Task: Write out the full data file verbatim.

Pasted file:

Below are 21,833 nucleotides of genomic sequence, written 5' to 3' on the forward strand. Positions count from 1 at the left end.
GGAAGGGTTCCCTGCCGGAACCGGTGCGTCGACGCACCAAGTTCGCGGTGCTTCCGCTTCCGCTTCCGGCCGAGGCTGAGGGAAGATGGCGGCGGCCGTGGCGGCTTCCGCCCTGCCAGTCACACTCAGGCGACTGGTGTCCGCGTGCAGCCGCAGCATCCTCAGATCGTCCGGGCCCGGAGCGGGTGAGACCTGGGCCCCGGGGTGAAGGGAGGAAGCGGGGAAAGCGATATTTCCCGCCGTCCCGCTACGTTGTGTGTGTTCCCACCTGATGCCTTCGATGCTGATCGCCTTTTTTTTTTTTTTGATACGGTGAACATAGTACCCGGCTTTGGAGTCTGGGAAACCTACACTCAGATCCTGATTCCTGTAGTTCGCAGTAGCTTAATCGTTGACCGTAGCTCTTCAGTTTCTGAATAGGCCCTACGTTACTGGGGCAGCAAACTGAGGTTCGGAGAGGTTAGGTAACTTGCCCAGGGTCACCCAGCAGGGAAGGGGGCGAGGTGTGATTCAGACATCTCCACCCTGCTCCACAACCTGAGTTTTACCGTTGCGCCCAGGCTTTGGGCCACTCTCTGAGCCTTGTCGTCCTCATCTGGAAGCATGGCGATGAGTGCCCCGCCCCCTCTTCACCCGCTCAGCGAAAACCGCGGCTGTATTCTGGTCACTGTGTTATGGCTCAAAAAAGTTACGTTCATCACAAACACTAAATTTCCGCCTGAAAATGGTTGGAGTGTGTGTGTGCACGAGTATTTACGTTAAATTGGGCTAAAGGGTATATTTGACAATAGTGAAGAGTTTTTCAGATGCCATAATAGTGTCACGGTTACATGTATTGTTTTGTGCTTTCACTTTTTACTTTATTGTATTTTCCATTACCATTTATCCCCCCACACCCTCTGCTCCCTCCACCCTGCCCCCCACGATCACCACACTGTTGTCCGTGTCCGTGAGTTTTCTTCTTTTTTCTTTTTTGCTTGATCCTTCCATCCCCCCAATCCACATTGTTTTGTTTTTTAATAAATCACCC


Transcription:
Below are 21,833 nucleotides of genomic sequence, written 5' to 3' on the forward strand. Positions count from 1 at the left end.
GGAAGGGTTCCCTGCCGGAACCGGTGCGTCGACGCACCAAGTTCGCGGTGCTTCCGCTTCCGCTTCCGGCCGAGGCTGAGGGAAGATGGCGGCGGCCGTGGCGGCTTCCGCCCTGCCAGTCACACTCAGGCGACTGGTGTCCGCGTGCAGCCGCAGCATCCTCAGATCGTCCGGGCCCGGAGCGGGTGAGACCTGGGCCCCGGGGTGAAGGGAGGAAGCGGGGAAAGCGATATTTCCCGCCGTCCCGCTACGTTGTGTGTGTTCCCACCTGATGCCTTCGATGCTGATCGCCTTTTTTTTTTTTTTGATACGGTGAACATAGTACCCGGCTTTGGAGTCTGGGAAACCTACACTCAGATCCTGATTCCTGTAGTTCGCAGTAGCTTAATCGTTGACCGTAGCTCTTCAGTTTCTGAATAGGCCCTACGTTACTGGGGCAGCAAACTGAGGTTCGGAGAGGTTAGGTAACTTGCCCAGGGTCACCCAGCAGGGAAGGGGGCGAGGTGTGATTCAGACATCTCCACCCTGCTCCACAACCTGAGTTTTACCGTTGCGCCCAGGCTTTGGGCCACTCTCTGAGCCTTGTCGTCCTCATCTGGAAGCATGGCGATGAGTGCCCCGCCCCCTCTTCACCCGCTCAGCGAAAACCGCGGCTGTATTCTGGTCACTGTGTTATGGCTCAAAAAAGTTACGTTCATCACAAACACTAAATTTCCGCCTGAAAATGGTTGGAGTGTGTGTGTGCACGAGTATTTACGTTAAATTGGGCTAAAGGGTATATTTGACAATAGTGAAGAGTTTTTCAGATGCCATAATAGTGTCACGGTTACATGTATTGTTTTGTGCTTTCACTTTTTACTTTATTGTATTTTCCATTACCATTTATCCCCCCACACCCTCTGCTCCCTCCACCCTGCCCCCCACGATCACCACACTGTTGTCCGTGTCCGTGAGTTTTCTTCTTTTTTCTTTTTTGCTTGATCCTTCCATCCCCCCAATCCACATTGTTTTGTTTTTTAATAAATCACCC